As director of the MSU Civil Rights Clinic, Daniel Manville teaches Michigan State University law students how to defend the civil rights of prisoners. He knows how important this is because he spent four years in prison himself in the 1970s for manslaughter. In prison, he earned two college degrees, then went on to law school after he got out. Manville now dedicates his time to litigate for prisoner’s rights.
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Daniel Manville can tell you exactly how much time he spent in a Michigan prison: three years, four months, 20 days, 22 hours, and 17 minutes. Incarcerated from 1973 to 1976, he focused on studying for classes and earning two undergraduate degrees. He read voraciously; when a friend on the outside offered to lend him law textbooks, Manville read those, too. He taught himself about legal resources and earned a reputation among other inmates as a “jailhouse lawyer.” Fellow inmates would come to him for legal advice regarding their cases, and he would help them through the difficult legal system. Forty-four years later, inmates are still coming to him for legal help. Now, however, he is a bar-certified attorney, law professor, and director of the Civil Rights Clinic at the Michigan State University College of Law. At the clinic, he trains law students to litigate cases regarding prisoner rights.
When Manville was originally sentenced, the judge told him he had two options: “You can go to prison and waste your life, or you can go to prison and do something constructive with your life.” At the time, the world Manville knew was drug-trafficking, which had led to his incarceration. In prison, he continued selling drugs. However, a few months into his sentence, Manville found himself alone in his cell pondering the meaning of his life. Was dealing drugs the only thing he wanted to accomplish in this life? Surely, there was something else. And he did find something else: education. He made a decision to change the direction of his life and committed himself to learning as much as he could.
Manville believes that education is key to turning one’s life around. When he was incarcerated, he knew two inmates who were barely literate and had less than a high school education. Because of a prison education program, both earned their bachelor’s degrees and are now enjoying successful careers outside prison. Not everyone needs a formal academic education in prison, however. Manville says that learning skills like welding or cooking can go a long way in determining the outside success of inmates. Unfortunately, in recent years Michigan prisons have cut funding for such education programs.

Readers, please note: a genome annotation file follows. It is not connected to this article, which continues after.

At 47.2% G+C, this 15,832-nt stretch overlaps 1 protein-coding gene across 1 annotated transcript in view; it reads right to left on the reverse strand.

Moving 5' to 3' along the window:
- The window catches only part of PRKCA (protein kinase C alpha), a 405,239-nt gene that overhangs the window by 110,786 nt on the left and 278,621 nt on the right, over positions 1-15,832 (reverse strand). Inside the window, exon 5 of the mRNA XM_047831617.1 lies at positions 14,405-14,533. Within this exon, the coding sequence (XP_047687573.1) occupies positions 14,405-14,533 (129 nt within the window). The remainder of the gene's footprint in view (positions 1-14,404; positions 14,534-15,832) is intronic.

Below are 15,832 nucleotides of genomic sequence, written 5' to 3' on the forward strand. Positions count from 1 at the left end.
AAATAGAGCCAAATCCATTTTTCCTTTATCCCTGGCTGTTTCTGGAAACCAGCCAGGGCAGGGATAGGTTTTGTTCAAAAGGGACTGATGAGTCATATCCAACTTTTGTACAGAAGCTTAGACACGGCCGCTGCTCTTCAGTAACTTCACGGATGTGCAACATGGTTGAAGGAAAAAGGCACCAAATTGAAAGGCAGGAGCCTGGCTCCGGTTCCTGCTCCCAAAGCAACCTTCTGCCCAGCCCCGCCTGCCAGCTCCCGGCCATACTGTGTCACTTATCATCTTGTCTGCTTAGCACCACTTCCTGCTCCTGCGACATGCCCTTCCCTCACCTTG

After Manville was released in 1976 and finished law school, the very same judge who had sentenced him to prison wrote a letter of recommendation for his admission into the Michigan state bar. His time inside gives Manville a unique perspective on the criminal justice system and great empathy for inmates. He currently trains law students to litigate on behalf of inmates who have been treated unfairly by the criminal justice system.
For example, in Michigan inmates were not allowed routine dental care for two years after their entrance into the system. If an inmate complained of a toothache during those two years, the only treatment dentists could offer was tooth extraction, even for a minor cavity. In a class action suit brought against the state of Michigan, Manville’s team litigated for better dental coverage and won. The result was routine coverage at every prison in the state starting immediately upon admission. This case is one of many he has fought to protect the rights of prisoners, and he continues to be committed to that fight.
“My prison life is still a part of me and I will take it to my grave. I can’t just walk away from what I did and what prison did to me.”